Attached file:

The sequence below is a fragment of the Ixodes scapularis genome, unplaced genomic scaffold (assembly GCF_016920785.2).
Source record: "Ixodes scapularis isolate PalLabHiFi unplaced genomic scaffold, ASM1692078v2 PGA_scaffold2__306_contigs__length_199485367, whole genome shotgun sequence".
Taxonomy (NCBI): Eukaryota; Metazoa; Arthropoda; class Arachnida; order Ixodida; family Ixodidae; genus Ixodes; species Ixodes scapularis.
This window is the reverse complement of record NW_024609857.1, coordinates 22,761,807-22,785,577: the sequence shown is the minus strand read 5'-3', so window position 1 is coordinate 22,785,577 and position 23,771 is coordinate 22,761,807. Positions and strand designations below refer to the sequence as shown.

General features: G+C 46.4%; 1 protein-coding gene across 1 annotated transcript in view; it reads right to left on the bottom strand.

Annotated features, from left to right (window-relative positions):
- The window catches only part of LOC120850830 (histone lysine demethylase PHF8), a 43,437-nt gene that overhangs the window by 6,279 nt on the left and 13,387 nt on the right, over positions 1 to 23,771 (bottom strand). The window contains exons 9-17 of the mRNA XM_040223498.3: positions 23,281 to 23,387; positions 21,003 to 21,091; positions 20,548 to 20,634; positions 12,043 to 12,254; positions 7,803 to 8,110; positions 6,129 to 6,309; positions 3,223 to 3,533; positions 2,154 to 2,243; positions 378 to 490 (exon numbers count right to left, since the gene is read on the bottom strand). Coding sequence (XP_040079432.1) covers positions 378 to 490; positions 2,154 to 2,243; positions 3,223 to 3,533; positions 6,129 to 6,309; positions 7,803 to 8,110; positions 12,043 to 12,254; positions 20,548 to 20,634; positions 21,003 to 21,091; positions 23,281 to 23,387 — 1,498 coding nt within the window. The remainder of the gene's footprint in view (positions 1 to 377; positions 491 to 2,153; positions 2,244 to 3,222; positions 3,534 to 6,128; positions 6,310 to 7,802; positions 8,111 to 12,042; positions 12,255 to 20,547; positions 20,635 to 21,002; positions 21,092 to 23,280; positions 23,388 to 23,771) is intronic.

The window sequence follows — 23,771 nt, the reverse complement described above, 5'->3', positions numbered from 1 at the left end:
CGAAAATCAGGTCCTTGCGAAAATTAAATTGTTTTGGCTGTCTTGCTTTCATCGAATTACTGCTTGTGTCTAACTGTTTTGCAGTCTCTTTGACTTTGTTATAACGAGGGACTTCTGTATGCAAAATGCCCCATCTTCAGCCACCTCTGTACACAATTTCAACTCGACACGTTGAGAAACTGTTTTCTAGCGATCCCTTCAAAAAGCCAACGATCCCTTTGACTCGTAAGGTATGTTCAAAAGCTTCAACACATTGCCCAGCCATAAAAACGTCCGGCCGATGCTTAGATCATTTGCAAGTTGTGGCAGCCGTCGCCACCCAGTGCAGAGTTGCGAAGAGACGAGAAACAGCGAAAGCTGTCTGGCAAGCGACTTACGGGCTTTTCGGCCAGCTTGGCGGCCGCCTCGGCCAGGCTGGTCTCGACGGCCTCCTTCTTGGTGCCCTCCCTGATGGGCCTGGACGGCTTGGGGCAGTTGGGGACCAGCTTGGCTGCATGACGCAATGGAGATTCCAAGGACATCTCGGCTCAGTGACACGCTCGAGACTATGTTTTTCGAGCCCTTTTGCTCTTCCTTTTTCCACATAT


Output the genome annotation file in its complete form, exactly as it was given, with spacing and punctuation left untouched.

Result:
The sequence below is a fragment of the Ixodes scapularis genome, unplaced genomic scaffold (assembly GCF_016920785.2).
Source record: "Ixodes scapularis isolate PalLabHiFi unplaced genomic scaffold, ASM1692078v2 PGA_scaffold2__306_contigs__length_199485367, whole genome shotgun sequence".
Taxonomy (NCBI): Eukaryota; Metazoa; Arthropoda; class Arachnida; order Ixodida; family Ixodidae; genus Ixodes; species Ixodes scapularis.
This window is the reverse complement of record NW_024609857.1, coordinates 22,761,807-22,785,577: the sequence shown is the minus strand read 5'-3', so window position 1 is coordinate 22,785,577 and position 23,771 is coordinate 22,761,807. Positions and strand designations below refer to the sequence as shown.

General features: G+C 46.4%; 1 protein-coding gene across 1 annotated transcript in view; it reads right to left on the bottom strand.

Annotated features, from left to right (window-relative positions):
- The window catches only part of LOC120850830 (histone lysine demethylase PHF8), a 43,437-nt gene that overhangs the window by 6,279 nt on the left and 13,387 nt on the right, over positions 1 to 23,771 (bottom strand). The window contains exons 9-17 of the mRNA XM_040223498.3: positions 23,281 to 23,387; positions 21,003 to 21,091; positions 20,548 to 20,634; positions 12,043 to 12,254; positions 7,803 to 8,110; positions 6,129 to 6,309; positions 3,223 to 3,533; positions 2,154 to 2,243; positions 378 to 490 (exon numbers count right to left, since the gene is read on the bottom strand). Coding sequence (XP_040079432.1) covers positions 378 to 490; positions 2,154 to 2,243; positions 3,223 to 3,533; positions 6,129 to 6,309; positions 7,803 to 8,110; positions 12,043 to 12,254; positions 20,548 to 20,634; positions 21,003 to 21,091; positions 23,281 to 23,387 — 1,498 coding nt within the window. The remainder of the gene's footprint in view (positions 1 to 377; positions 491 to 2,153; positions 2,244 to 3,222; positions 3,534 to 6,128; positions 6,310 to 7,802; positions 8,111 to 12,042; positions 12,255 to 20,547; positions 20,635 to 21,002; positions 21,092 to 23,280; positions 23,388 to 23,771) is intronic.

The window sequence follows — 23,771 nt, the reverse complement described above, 5'->3', positions numbered from 1 at the left end:
CGAAAATCAGGTCCTTGCGAAAATTAAATTGTTTTGGCTGTCTTGCTTTCATCGAATTACTGCTTGTGTCTAACTGTTTTGCAGTCTCTTTGACTTTGTTATAACGAGGGACTTCTGTATGCAAAATGCCCCATCTTCAGCCACCTCTGTACACAATTTCAACTCGACACGTTGAGAAACTGTTTTCTAGCGATCCCTTCAAAAAGCCAACGATCCCTTTGACTCGTAAGGTATGTTCAAAAGCTTCAACACATTGCCCAGCCATAAAAACGTCCGGCCGATGCTTAGATCATTTGCAAGTTGTGGCAGCCGTCGCCACCCAGTGCAGAGTTGCGAAGAGACGAGAAACAGCGAAAGCTGTCTGGCAAGCGACTTACGGGCTTTTCGGCCAGCTTGGCGGCCGCCTCGGCCAGGCTGGTCTCGACGGCCTCCTTCTTGGTGCCCTCCCTGATGGGCCTGGACGGCTTGGGGCAGTTGGGGACCAGCTTGGCTGCATGACGCAATGGAGATTCCAAGGACATCTCGGCTCAGTGACACGCTCGAGACTATGTTTTTCGAGCCCTTTTGCTCTTCCTTTTTCCACATAT